Djedefre was the first pharaoh to declare himself Son of Ra, a name that since then would be added to the royal title, already formed by the names of Horus, Nebty (the Two Ladies, that is, the vulture and the cobra that symbolize Upper and Lower Egypt), Golden Horus and Nesu-Bity (Lord of the Two Lands).

This new title must be considered as one more element in the so-called “solarization process” of the Egyptian monarchy, that is, the progressive transformation of the solar god Ra into a state deity of Egypt.

This process had begun timidly since at least the Second Dynasty and acquired increasing relevance, as indicated by the proliferation of monumental constructions associated with the solar cult, in particular the pyramids, obelisks and sphinxes.

Another characteristic feature of Djedefre’s reign was the impulse given to the centralization of the State. The succession crisis that brought him to power does not seem to have disturbed the functioning of the pharaonic administration.

As in the time of his grandfather Sneferu or his father Khufu, under Djedefre the government showed a high capacity to accumulate resources. The best example of this is found in the construction of his great funerary complex in Abu Roash.

The pharaoh had to pay the many workers and craftsmen employed in the construction of the complex, as well as supply the necessary materials, some especially expensive because of the distances from which they had to be transported.

Such was the case of the pink granite, from the quarries of Aswan, in the first cataract of the Nile, and of the red quartzite extracted in the quarries of Gebel el-Ahmar, located near Heliopolis.

A large funeral complex

The pyramid complex of Djedefre – called in ancient times “Djedefre is a Shining Star” – was erected at Abu Roash, about ten kilometers north of Giza.

Investigated and partially discovered by different archaeologists, it was not until 1994 that a French-Swiss mission led by Michel Vallogia undertook a systematic study of the site, beyond the pyramid and its burial area.

Traditionally it has been considered that the fact that Djedefre located his funeral complex outside the Giza compound was due to the difficulties that arose after the death of Khufu and that it was a way of distancing himself from his predecessor.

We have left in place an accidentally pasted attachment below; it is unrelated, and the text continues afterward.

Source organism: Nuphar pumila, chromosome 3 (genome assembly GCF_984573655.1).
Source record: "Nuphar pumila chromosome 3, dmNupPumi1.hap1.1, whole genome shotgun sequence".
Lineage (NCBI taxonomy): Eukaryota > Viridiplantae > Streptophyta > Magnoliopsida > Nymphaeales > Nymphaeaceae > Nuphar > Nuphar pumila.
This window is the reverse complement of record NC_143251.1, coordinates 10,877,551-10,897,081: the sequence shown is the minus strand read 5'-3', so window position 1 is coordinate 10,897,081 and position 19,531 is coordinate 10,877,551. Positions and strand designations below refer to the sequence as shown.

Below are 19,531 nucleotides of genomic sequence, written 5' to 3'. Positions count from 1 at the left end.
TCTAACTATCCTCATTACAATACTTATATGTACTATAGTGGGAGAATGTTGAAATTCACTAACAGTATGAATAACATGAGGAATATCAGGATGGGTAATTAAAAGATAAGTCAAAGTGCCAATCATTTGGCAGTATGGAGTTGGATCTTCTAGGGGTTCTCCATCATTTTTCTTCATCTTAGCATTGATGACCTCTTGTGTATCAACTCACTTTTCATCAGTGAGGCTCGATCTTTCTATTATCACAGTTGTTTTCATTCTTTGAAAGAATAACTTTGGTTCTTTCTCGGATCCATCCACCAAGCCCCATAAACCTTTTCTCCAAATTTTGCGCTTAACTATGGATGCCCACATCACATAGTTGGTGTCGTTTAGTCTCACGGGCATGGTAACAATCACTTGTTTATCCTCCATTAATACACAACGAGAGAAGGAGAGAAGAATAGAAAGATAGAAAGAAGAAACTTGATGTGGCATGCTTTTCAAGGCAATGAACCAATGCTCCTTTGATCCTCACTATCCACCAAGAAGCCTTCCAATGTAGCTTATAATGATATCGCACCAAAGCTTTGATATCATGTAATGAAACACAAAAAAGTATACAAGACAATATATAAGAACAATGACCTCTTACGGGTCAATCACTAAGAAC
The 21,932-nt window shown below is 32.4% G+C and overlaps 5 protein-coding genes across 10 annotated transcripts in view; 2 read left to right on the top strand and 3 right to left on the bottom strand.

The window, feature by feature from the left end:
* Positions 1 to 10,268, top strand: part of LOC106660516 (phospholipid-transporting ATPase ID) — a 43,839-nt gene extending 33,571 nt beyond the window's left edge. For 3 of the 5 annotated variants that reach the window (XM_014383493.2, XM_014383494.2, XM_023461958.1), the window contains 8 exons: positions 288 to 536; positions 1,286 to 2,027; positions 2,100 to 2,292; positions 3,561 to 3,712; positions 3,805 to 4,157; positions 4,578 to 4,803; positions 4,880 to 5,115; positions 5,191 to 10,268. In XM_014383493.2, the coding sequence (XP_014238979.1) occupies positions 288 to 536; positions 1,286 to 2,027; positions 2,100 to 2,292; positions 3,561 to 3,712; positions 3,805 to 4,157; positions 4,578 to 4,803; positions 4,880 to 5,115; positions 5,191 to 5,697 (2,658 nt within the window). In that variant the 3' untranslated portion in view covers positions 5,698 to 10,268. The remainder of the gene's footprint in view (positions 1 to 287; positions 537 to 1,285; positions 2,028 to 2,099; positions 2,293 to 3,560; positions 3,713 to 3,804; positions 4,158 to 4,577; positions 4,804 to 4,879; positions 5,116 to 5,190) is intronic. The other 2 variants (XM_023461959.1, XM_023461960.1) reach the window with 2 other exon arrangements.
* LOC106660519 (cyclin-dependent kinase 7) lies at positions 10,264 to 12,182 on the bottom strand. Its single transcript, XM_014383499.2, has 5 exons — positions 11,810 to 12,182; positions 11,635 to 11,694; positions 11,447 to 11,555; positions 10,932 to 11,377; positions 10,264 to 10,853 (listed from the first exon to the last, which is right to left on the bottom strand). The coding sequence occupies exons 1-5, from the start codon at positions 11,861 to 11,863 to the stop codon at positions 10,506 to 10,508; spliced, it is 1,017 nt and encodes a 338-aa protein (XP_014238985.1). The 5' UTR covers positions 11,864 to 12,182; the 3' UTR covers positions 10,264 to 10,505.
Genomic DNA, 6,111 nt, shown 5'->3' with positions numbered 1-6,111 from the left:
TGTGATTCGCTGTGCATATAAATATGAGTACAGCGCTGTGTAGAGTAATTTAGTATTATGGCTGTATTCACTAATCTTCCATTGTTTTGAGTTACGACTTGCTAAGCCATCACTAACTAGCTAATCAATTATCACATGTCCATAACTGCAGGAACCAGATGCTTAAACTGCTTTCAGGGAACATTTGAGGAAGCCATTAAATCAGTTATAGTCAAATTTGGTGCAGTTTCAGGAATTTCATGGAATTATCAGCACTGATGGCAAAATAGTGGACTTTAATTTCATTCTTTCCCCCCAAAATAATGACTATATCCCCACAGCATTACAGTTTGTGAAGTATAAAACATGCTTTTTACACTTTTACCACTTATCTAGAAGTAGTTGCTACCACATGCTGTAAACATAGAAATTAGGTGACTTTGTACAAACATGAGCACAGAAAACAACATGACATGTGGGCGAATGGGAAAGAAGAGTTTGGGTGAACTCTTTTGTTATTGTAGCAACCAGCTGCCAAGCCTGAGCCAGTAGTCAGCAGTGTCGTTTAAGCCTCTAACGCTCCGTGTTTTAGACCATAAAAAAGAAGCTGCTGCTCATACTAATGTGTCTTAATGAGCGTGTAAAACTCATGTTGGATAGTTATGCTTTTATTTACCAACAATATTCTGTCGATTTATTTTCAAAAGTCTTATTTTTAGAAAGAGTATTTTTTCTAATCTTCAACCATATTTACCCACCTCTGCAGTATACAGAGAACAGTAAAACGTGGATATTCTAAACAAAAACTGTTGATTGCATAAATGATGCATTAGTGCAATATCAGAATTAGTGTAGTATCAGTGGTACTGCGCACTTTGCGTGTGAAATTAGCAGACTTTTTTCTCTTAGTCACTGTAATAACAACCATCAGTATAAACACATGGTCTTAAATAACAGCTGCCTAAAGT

However, if we analyze the situation of the funeral complexes of the first three kings of Fourth Dynasty we can see that Sneferu, Khufu and Djedefre located their burial place – in Dahshur, Giza and Abu Roash, respectively – at some distance from that of their predecessors.

The pyramid of Abu Roash

Djedefre’s funeral complex was designed in a similar way to that of his father Khufu, although it does present some novel elements.

It consists of a central pyramid with its attached funerary temple and an adobe wall that surrounds the complex.

Traditionally it has been believed that the pyramid was never finished, but from the recent investigations of Michel Vallogia it has been possible to show that the monument was finished in its entirety and that the lack of construction material is due to the fact that the site has been looted from Roman times.

From the archaeological evidence it has also been possible to reconstruct the original measurements of the pyramid. It is known, thus, that each side measured 106.2 meters, and it is estimated that its height ranged between 57 and 67 meters.

A singularity of the Djedefre pyramid is that it was erected on a natural mound from which you could see the delta of the Nile, to the north, and Dahshur, to the south, where Djedefre’s grandfather, Sneferu, had erected two pyramids.

Djedefre’s brother and successor, khafre, also built his pyramid on a mound on the Giza plateau, so that even today his funerary monument seems higher than that of his father Khufu, when the opposite is true.

On Djedefre’s death there was surely a new fight for the throne, in which perhaps one of his sons intervened, such as Baka or Setka.

This is suggested by the appearance of a royal name ending in -ka in the unfinished pyramid of Zawiyet el-Arian. But, if there was conflict, the one who was ultimately victorious was Djedefre’s brother, khafre, builder of the second largest pyramid in Egypt and, perhaps, the Sphinx of Giza.